Visits to TV, film and musically significant locations are modern pilgrimages. For a small country, the UK punches well above its weight as both a tourist destination and a cultural powerhouse.Dr Ruth Adams, Senior Lecturer in Cultural and Creative Industries, told The Scotsman
10 February 2023
Ruth Adams reveals UK's top pop culture tourist spots
From the Beatles' famous Abbey Road zebra crossing to graffiti artist Banksy's murals, discover Britain’s most culturally iconic locations.
Dr Ruth Adams, Senior Lecturer in Cultural and Creative Industries, has worked with Premier Inn to put together a map of Britain’s top ten cultural tourism hotspots.
'We create world leading art and popular culture – from literature to film, television and music, and many people like to plan their holidays around pilgrimages to sites of cultural significance to get closer to their idols and fantasies.
Going to locations that the Beatles or David Bowie not only visited but made iconic on album covers can bring fans closer to the ‘aura’ of these stars.' Dr Ruth Adam told The Scotsman
Dr Adams found, on arrival, visitors sometimes find places are not always as they seem.
One contributor was baffled when travelling to Brentwood in Essex (the home of reality show The Only Way Is Essex) – 'because it was nothing like TOWIE had made it out to be.'
Dr Adam's map is the focus of articles in the The Scotsman, Daily Mail, the Daily Express, the Daily Mirror and The Sun.
Top 10 hotspots
- Abbey Road - the site of the most famous pedestrian crossing in the world, this is located next to the The Beatle's recording studio..
- Giant’s Causeway - located on the coast of County Antrim in Northern Ireland. It was declared a World Heritage Site by UNESCO in 1986 but is probably best known to rock music aficionados for appearing on the cover of Led Zepplin’s 1973 album ‘Houses of the Holy’.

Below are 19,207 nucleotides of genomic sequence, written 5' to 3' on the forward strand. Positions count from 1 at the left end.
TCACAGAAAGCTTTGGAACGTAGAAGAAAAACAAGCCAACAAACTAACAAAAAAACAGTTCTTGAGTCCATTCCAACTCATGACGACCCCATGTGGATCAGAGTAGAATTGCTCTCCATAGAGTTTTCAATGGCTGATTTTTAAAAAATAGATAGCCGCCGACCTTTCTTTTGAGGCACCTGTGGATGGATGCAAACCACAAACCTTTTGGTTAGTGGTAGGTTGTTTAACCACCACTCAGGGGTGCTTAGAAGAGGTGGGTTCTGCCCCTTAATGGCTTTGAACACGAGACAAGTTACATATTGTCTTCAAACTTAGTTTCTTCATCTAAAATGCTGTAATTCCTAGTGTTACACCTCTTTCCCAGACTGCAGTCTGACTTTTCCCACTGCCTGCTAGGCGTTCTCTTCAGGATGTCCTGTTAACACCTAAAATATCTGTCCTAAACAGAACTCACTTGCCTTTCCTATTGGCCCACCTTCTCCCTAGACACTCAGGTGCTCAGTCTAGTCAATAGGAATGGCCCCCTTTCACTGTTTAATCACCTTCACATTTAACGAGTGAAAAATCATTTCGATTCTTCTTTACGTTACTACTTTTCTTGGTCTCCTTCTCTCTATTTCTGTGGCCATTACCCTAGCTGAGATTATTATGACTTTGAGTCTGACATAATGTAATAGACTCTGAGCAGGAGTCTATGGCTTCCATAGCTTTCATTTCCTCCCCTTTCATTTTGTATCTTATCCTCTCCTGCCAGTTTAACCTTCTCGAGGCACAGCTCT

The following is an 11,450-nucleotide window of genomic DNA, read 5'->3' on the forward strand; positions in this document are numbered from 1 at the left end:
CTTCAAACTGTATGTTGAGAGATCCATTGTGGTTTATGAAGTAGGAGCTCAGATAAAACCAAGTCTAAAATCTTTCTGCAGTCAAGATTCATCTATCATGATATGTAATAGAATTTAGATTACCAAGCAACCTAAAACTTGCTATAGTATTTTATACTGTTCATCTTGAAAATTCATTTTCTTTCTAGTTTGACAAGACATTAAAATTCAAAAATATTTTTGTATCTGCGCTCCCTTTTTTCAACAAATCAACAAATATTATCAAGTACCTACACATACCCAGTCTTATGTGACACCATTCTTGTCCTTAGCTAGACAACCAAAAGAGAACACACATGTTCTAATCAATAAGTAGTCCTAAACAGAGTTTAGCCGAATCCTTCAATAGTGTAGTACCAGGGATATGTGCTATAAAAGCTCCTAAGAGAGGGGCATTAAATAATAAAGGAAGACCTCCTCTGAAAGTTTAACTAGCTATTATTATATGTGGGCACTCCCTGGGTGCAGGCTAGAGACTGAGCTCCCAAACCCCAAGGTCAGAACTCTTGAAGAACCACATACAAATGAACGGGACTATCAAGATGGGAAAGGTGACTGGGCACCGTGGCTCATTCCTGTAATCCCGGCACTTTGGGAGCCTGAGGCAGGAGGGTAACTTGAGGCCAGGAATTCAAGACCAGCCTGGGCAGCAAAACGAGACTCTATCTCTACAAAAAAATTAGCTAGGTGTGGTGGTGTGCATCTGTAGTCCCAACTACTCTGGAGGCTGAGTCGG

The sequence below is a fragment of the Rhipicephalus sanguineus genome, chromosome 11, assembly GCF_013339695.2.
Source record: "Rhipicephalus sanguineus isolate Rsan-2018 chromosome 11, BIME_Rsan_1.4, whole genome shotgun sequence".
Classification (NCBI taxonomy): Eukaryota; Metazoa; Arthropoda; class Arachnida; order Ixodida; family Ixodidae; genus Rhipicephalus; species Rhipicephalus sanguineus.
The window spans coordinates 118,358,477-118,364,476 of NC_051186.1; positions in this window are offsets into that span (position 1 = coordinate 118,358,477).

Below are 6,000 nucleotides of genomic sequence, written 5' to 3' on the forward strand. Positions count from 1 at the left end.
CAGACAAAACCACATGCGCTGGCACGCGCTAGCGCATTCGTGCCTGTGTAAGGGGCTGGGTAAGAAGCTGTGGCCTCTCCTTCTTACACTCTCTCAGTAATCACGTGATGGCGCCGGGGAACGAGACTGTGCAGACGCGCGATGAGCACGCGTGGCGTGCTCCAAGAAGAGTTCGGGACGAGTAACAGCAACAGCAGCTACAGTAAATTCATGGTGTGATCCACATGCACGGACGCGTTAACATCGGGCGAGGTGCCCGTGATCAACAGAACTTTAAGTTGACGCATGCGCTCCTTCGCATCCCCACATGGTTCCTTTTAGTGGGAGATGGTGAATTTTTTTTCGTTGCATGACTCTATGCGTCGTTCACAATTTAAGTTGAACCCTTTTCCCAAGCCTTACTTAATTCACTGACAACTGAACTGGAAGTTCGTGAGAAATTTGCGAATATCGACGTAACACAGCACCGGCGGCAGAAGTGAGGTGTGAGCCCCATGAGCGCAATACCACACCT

- Portobello Road - on this road in West London you can find the real-life sites of Gruber’s Antique Shop featured in Paddington and Paddington 2 and Will’s bookshop from Notting Hill.
- Princes Street - Edinburgh was the site of the opening scenes of Danny Boyle’s 1996 film adaptation of Trainspotting, and a location used in numerous other films, including Cloud Atlas and The Illusionist.
- The Angel of the North - Anthony Gormley’s massive steel statue – 20 metres high and with a wingspan of 54 metres – dominates the skyline of Gateshead, Tyne & Wear. Its status as a local icon was assured in May 1998, when it was draped in a giant football shirt bearing the name and number of another local legend, Alan Shearer.
- Fern Cottage, Port Isaac - Fern Cottage is famous as the home of Doc Martin, protagonist of the hugely popular ITV drama series starring Martin Clunes. It is located in the picturesque fishing village of Port Isaac on the north coast of Cornwall, which doubles for the fictional location of Portwenn.
- Portmeirion - North Wales for cult 1960s show The Prisoner.
- Narnia Door, St Mary’s Passage, Oxford - This is a decorative wooden door that is widely believed to be the inspiration for The Chronicles of Narnia, by C.S. Lewis, who studied at Oxford and was elected a Fellow of Magdalene College in 1925, teaching there for three decades. The door is embellished with carvings that look just like Narnia characters Mr Tumnus and Aslan the Lion, and there is even an old-fashioned lamp post nearby.
- The World of Beatrix Potter - The World of Beatrix Potter is an attraction in the Lake District that allows visitors to feel as if they have stepped into her books, to be fully immersed in the world of Peter Rabbit and Jemima Puddleduck. The site also features a real ‘Peter Rabbit Garden’, designed by a Chelsea Flower Show gold medal winner.
- Banksy Street Art in Bristol - The identity of the UK’s most famous street artist remains a closely guarded secret, but it is known that he is a proud Bristolian. His work can be seen for free on the city’s walls.
This article was originally compiled by The Scotsman